Bridge

Code

bridge-like integrator for amuse

the bridge class provides a bridge like coupling between different gravitational integrators. In this way a system composed of multiple components can be evolved taking account of the self gravity of the whole system self consistently, while choosing the most appropiate integrator for the self-gravity of the component systems. This is mainly useful for systems consist of two or more components that are either well separated spatially or have different scales (otherwise using a single integrator is more efficient)

The main idea is that systems experience each others gravity through periodic velocty kicks with ordinary evolution in between - the evolution is thus described by an alternation of drift (D) and kick (K) operators, here chosen as:

K(1/2 dt) D(dt) K(1/2 dt)

K(dt) denotes a kick of the velocities over a timestep dt, while D(dt) denotes a drift, meaning secular evolution using self gravity of the system, over dt.

implementation notes:

In order to use bridge the component systems should be initialized as usual, then a bridge systems is initialized, after which one or more systems are added:

from amuse.ext.bridge import bridge

bridgesys=bridge(verbose=False) bridgesys.add_system(galaxy, (cluster,), False) bridgesys.add_system(cluster, (galaxy,), True )

bridge builds on the full gravity interface, so unit handling etc is guaranteed. Bridge itself is a (somewhat incomplete) gravity interface, so the usual evolve, get_potential methods work (and bridge can be a component in a bridge systems). Note that a single coordinate system should be used at the moment for all the components systems (different units are allowed though). The call to add systems, for example:

bridgesys.add_system(galaxy, (cluster,), False)

has three arguments: the system, a set with interaction partners and a flag to specify whether synchronization is needed . The interaction partners indicate which systems will kick the system. In the most simple case these would be the set of other systems that are added, but usually this is not what you want to get good performace. In some cases you want to ignore one direction of interaction (eg. in a combined simulation of a galaxy and a comet orbits around a star you may want the ignore the gravity of the comet), in other cases you want to use a different force calculator (eg integrating a cluster in a galaxy where the galaxy is evolved with a tree code and the cluster with a direct sum code, one also would want to use a tree code to calculate the cluster gravity for the galaxy. In such a case one can derive a skeleton gravity interface from the cluster system. A module is provided with some examples of such derived systems, derived_grav_systems.py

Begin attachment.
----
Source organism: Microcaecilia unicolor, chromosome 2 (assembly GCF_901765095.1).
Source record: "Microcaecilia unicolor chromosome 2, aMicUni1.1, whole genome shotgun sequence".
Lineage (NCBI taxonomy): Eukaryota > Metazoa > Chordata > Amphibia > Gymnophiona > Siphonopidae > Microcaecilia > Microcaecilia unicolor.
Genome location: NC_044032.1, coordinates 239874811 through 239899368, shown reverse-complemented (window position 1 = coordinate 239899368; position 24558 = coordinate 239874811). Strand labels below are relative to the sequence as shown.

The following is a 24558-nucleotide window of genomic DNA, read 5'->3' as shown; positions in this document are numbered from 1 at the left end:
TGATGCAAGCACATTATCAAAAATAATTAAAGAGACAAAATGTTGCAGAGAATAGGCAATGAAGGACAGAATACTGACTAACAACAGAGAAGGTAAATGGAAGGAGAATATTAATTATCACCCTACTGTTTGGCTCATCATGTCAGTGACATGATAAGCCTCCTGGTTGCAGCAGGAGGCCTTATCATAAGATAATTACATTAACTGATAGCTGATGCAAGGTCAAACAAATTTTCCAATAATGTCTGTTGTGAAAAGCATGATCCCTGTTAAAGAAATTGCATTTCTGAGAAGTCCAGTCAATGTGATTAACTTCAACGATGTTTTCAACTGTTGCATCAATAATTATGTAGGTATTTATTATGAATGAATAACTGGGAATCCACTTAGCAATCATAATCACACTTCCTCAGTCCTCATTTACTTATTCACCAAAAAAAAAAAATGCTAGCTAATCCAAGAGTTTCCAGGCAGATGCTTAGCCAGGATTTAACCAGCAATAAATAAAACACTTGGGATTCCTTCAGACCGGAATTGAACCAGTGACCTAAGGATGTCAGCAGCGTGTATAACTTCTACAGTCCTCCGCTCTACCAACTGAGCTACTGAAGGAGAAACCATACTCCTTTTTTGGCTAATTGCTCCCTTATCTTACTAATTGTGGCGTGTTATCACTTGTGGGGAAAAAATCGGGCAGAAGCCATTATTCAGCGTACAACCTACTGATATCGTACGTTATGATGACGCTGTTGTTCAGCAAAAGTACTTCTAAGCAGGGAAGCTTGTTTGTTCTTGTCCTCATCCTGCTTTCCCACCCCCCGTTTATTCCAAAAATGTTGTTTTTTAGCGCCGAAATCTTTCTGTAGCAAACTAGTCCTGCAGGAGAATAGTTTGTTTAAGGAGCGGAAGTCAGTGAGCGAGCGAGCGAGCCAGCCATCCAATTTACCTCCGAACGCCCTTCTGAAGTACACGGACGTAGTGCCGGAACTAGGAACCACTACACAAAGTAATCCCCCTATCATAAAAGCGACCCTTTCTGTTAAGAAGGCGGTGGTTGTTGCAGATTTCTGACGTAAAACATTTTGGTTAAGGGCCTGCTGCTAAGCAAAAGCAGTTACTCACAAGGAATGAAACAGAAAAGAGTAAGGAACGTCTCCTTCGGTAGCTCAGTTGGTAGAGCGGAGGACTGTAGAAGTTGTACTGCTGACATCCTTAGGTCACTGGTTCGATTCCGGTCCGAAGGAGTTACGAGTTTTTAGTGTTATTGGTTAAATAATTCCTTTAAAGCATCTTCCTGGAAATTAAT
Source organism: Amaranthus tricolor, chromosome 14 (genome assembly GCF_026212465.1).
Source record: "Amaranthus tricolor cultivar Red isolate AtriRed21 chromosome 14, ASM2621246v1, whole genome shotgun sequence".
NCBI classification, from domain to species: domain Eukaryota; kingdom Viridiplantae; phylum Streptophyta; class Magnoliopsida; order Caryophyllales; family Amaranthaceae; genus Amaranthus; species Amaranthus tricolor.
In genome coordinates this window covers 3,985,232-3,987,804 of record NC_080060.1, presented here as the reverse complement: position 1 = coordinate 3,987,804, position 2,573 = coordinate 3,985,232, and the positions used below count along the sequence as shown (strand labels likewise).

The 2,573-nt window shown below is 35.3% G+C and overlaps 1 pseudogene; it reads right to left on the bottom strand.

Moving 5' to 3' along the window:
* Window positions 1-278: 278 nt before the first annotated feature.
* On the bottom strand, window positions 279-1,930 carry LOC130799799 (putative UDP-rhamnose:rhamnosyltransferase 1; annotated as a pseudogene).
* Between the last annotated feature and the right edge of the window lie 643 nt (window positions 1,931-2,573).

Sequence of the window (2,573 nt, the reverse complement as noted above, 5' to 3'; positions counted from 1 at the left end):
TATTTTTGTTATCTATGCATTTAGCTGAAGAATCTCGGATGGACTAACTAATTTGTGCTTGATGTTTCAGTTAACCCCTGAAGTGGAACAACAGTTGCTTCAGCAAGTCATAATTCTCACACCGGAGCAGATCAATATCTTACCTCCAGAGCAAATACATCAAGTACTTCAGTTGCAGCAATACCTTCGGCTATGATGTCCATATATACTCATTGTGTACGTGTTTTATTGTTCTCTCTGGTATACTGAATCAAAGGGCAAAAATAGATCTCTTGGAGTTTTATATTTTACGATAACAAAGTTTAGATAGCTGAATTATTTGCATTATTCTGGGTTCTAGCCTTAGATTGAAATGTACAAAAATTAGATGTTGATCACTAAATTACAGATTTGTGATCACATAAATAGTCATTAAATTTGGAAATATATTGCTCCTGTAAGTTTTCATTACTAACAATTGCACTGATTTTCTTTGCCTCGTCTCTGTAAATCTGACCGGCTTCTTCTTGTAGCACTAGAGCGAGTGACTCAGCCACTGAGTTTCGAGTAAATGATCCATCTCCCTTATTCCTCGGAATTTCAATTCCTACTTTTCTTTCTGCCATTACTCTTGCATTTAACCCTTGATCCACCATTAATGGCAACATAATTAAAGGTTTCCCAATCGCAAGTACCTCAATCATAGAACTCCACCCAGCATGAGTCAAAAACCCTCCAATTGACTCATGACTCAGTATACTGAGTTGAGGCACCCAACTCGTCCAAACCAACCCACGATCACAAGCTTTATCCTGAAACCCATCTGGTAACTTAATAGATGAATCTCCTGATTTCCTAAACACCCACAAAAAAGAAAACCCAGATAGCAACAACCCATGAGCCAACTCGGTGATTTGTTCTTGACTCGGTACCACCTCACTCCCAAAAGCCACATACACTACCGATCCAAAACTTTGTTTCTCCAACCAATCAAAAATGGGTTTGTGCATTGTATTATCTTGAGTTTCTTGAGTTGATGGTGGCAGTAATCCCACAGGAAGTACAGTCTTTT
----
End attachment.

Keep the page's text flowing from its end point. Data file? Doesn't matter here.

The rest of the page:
Hints for good use:

The bridgesys is flexible but care should be taken in order to obtain valid results. For one thing, there is no restriction or check on the validity of the assumption of well seperated dynamics: for example any system could be split up and put together in bridge, but if the timestep is chosen to be larger than the timestep criterion of the code, the integration will show errors.

For good performance one should use derived systems to reduce the complexity where possible.

There is an issue with the synchronization: some codes do not end on the exact time of an evolve, or need an explicit sync call. In these cases it is up to the user to determine whether bridge can be used (an explicit sync call may induce extra errors that degrade the order of the integrator).

class amuse.couple.bridge.Bridge(timestep=None, verbose=False, use_threading=True, method=None)
add_system(interface, partners=set([]), do_sync=True, radius_is_eps=False, h_smooth_is_eps=False, zero_smoothing=False)

add a system to bridge integrator

evolve_model(tend, timestep=None)

evolve combined system to tend, timestep fixes timestep

synchronize_model()

explicitly synchronize all components

class amuse.couple.bridge.AbstractCalculateFieldForCodes(input_codes, verbose=False, required_attributes=None)

Calculated gravity and potential fields using the particles of other codes with the code provided.

evolve_model(tend, timestep=None)
class amuse.couple.bridge.CalculateFieldForCodes(code_factory_function, input_codes, *args, **kwargs)

Calculated gravity and potential fields using the particles of other codes with the code provided. The code is created for every calculation.

class amuse.couple.bridge.CalculateFieldForCodesUsingReinitialize(code, input_codes, *args, **kwargs)

Calculated gravity and potential fields using the particles of other codes with the code provided. The code is created for every calculation.

class amuse.couple.bridge.CalculateFieldForCodesUsingRemove(code, input_codes, *args, **kwargs)

Calculated gravity and potential fields using the particles of other codes with the code provided. The code is created for every calculation.

class amuse.couple.bridge.CalculateFieldForParticles(particles=None, gravity_constant=None, softening_mode='shared', G=None)

Calculates an field for a set of particles, the set of particles can be from another code.

evolve_model(tend, timestep=None)
class amuse.couple.bridge.GravityCodeInField(code, field_codes, do_sync=True, verbose=False, radius_is_eps=False, h_smooth_is_eps=False, zero_smoothing=False)
cannot_kick()

check if the code is capable of kicking other particles, please do not try to optimize this, I know it is called every kick but only calculating it at the start causes an annoying bug in certain uses of the code.

evolve_model(tend, timestep=None)

evolve combined system to tend, timestep fixes timestep

synchronize_model()

explicitly synchronize all components

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